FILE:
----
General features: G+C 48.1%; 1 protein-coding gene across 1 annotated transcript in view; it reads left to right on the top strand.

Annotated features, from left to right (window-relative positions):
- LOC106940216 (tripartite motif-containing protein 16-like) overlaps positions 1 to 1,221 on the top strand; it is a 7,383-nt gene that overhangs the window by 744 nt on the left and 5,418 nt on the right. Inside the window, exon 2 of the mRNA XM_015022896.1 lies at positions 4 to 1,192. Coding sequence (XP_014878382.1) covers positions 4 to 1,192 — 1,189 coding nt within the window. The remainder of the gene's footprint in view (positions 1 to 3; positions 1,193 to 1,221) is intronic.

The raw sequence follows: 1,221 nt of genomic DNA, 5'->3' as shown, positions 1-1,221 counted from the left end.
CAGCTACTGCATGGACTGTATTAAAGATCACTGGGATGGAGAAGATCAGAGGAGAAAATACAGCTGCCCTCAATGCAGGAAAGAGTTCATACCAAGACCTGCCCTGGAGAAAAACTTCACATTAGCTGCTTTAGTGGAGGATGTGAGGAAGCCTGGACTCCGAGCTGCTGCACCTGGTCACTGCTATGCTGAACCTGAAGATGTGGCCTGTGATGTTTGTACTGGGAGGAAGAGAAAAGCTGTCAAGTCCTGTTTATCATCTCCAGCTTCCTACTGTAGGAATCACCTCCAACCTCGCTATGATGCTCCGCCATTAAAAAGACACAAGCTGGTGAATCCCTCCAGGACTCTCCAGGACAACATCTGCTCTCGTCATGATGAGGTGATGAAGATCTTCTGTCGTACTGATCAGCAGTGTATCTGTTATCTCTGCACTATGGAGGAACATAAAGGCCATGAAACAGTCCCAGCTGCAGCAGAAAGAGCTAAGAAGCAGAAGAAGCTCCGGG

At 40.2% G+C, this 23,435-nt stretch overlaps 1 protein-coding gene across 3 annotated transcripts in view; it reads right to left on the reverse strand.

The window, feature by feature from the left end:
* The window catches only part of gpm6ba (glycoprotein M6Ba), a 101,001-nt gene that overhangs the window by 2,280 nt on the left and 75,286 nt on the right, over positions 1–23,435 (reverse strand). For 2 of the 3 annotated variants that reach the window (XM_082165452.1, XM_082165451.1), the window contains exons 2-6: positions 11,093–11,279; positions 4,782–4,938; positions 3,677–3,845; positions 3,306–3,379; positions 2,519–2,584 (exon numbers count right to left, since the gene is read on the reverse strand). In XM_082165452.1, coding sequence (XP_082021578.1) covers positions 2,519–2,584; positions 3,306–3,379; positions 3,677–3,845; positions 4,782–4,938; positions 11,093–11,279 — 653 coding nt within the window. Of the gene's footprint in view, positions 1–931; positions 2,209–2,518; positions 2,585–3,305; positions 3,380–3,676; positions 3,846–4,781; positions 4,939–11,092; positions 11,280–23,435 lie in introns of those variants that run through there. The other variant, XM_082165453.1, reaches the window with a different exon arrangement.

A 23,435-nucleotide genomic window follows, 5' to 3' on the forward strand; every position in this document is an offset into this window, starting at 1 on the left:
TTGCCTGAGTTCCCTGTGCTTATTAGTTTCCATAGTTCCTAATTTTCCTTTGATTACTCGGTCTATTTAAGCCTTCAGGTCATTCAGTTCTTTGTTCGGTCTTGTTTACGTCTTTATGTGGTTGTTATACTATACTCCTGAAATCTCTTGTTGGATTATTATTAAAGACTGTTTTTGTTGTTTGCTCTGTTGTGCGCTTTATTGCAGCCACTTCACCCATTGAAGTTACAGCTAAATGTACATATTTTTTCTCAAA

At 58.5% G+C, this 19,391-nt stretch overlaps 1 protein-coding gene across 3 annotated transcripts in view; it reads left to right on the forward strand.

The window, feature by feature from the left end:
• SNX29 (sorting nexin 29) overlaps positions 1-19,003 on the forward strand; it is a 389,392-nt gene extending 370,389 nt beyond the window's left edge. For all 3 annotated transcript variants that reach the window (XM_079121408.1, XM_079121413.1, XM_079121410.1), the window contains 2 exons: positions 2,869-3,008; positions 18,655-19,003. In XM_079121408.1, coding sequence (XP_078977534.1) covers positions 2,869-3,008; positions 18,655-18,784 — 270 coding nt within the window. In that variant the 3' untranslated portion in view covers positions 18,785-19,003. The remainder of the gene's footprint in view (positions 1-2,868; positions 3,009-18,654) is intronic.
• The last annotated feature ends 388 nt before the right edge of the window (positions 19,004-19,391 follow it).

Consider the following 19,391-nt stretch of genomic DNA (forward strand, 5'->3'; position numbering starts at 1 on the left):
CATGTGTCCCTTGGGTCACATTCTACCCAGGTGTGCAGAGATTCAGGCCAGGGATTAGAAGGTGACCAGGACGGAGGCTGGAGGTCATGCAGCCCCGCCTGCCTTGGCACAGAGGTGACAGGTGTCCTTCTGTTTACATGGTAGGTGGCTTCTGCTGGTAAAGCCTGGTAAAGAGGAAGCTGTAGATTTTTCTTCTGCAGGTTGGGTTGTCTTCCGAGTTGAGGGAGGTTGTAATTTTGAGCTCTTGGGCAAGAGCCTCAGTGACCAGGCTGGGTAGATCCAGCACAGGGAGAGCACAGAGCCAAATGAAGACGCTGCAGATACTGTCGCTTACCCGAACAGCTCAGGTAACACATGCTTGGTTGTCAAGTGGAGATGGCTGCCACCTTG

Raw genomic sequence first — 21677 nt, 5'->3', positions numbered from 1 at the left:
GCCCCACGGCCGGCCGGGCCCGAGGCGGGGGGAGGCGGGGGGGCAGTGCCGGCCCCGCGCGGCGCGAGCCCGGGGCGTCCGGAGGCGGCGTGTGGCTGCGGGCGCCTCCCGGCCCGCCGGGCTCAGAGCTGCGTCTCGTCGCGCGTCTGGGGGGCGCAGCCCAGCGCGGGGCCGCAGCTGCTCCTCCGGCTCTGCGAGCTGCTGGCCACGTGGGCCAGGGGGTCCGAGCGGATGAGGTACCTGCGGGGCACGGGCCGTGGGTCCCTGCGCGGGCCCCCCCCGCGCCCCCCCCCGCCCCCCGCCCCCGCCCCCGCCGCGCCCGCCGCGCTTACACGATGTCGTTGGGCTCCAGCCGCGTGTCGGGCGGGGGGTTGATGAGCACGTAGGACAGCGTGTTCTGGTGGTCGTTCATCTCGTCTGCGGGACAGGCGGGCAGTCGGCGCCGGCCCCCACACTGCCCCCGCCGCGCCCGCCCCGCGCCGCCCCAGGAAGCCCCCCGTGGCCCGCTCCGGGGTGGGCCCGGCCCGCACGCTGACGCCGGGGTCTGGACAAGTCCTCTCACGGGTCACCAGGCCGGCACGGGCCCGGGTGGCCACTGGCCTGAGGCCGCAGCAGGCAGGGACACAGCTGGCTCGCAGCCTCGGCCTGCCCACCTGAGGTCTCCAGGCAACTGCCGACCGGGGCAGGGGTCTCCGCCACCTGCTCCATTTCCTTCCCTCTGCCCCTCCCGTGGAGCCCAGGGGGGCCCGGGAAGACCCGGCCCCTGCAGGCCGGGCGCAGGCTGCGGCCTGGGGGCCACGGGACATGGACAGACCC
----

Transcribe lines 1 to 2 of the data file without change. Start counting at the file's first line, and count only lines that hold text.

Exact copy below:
General features: G+C 48.1%; 1 protein-coding gene across 1 annotated transcript in view; it reads left to right on the top strand.

Annotated features, from left to right (window-relative positions):